POTC thanks Simon Jester for submitting this forward looking piece. We first published a piece from Simon in October of 2009 (link). The piece was spot-on correct.
There is a rift between what the U.S. government reports regarding inflation and what the investing public experiences, a disparity not covered enough by the mainstream media. Identifying a long-term investment strategy that will outperform, during these times of experimental economic models, is the goal of my piece.
'Wealthy' Americans, who had more than $1M in liquid assets in 2010, grew their wealth by about 9%. But I found that 9% number to be unimpressive when I dug deeper: official inflation numbers.
The Fed's quantitative easing (QE) rounds I & II forced investors away from traditional growth vehicles. Bonds outperformed stocks and commodities outperformed all since October of 2010.
If the Fed goes with Q3 III, I expect the same investor behavior. I do not think Q3 will occur as a new dawn in GDP growth is about to begin since this is an election year in the United States and China. And fiscal move to the center should work to loosen the stranglehold of fear and invite risk appetite back to the equation.
When the so called wealthy have experienced modest gains to slight losses versus real consumer inflation, this must change soon or the current Administration will have little chance to win another term. I feel something will be done in the Energy sector to stimulate jobs. I like natural gas business models as mounting pressure of national unemployment weighs. We could find out within a week if the Obama Administration is ready to stop over-regulating and begin creating jobs in the green pasture that is U.S. natural gas.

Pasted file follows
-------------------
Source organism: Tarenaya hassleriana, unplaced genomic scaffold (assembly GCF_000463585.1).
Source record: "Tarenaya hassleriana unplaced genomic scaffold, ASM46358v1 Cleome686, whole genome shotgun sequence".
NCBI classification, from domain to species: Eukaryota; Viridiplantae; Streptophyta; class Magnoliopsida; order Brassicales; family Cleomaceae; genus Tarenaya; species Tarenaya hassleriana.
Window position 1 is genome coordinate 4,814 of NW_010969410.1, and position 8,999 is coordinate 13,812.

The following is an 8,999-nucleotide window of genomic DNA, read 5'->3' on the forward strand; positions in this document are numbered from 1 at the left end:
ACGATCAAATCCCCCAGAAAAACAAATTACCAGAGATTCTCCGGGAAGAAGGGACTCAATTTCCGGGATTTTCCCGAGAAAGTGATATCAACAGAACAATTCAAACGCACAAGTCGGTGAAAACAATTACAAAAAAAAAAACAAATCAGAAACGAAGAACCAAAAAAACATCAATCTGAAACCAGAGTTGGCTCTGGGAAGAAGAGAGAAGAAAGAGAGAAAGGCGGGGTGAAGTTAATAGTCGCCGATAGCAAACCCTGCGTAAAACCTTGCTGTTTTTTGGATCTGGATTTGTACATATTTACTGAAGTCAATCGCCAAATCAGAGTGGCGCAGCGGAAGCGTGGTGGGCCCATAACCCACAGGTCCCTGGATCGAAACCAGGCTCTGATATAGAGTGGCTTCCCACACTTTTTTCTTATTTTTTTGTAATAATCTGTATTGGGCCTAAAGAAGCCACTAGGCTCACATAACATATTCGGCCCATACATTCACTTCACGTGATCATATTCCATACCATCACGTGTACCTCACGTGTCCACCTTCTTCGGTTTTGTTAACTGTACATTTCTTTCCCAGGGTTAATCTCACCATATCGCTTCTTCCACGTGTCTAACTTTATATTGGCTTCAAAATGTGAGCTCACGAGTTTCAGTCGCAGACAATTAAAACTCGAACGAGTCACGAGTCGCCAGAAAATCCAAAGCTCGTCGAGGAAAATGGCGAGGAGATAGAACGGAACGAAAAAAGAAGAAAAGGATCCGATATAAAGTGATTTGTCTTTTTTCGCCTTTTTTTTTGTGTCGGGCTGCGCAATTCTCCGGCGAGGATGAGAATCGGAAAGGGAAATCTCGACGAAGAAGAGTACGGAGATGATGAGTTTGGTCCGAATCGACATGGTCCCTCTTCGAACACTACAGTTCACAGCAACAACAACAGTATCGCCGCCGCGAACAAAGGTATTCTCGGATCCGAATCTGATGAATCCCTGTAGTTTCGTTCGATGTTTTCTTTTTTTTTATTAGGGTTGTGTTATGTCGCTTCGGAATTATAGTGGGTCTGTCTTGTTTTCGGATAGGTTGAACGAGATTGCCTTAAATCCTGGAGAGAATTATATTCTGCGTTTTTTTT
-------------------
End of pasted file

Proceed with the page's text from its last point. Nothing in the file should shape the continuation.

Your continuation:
Since the wealthy Americans have lost a good chunk of their net worth with the value of real estate, some government action in this area would bring back some confidence. The monetary side has been exhausted so now the fiscal side must begin to act or a second term has no chance. The wealthy are the job creating engines in the private sector, so the long-term market strategies that they legislate in the next few months should work for the wealthy first.
Short term market fluctuations will always allow active traders the opportunity to make money, especially if you use strict trading parameters: Psychology of the Call's (POTC) 11 Commandments are a good example.
However, if you followed my advice after POTC published my first piece on October 27, 2009 you did wonderful. I outlined a value argument defending gold, silver, and farm commodities. Even corn beat real inflation numbers. The combination of those assets have outperformed every Holy Grail S&P money manager and mutual fund. I look forward to sending POTC more articles as this economic cycle develops and as my time permits.
Today I am backing away from the wealth retention / value argument of owning commodities and predict that we are in the early stages of witnessing the gold bubble burst. The next boom cycle will cause a bust in most commodities as investors jump from wealth retention to wealth generating vehicles. But I cannot tell you with certainty if this shift will occur gradually or suddenly. But I believe it will still be associated with better than expected global growth rates in GDP as fiscal stimulus measures take center stage.
Where should you place your bets now, CDs, Treasuries? Both still offer negative rates of return versus inflation but they are a way to retain wealth over what I think will be the worst place, gold and silver.
History shows us that commodity markets unwind with great passion, fervor, and volatility. Commodities are great when they work, but when they begin to rust, they are like a love story gone bad.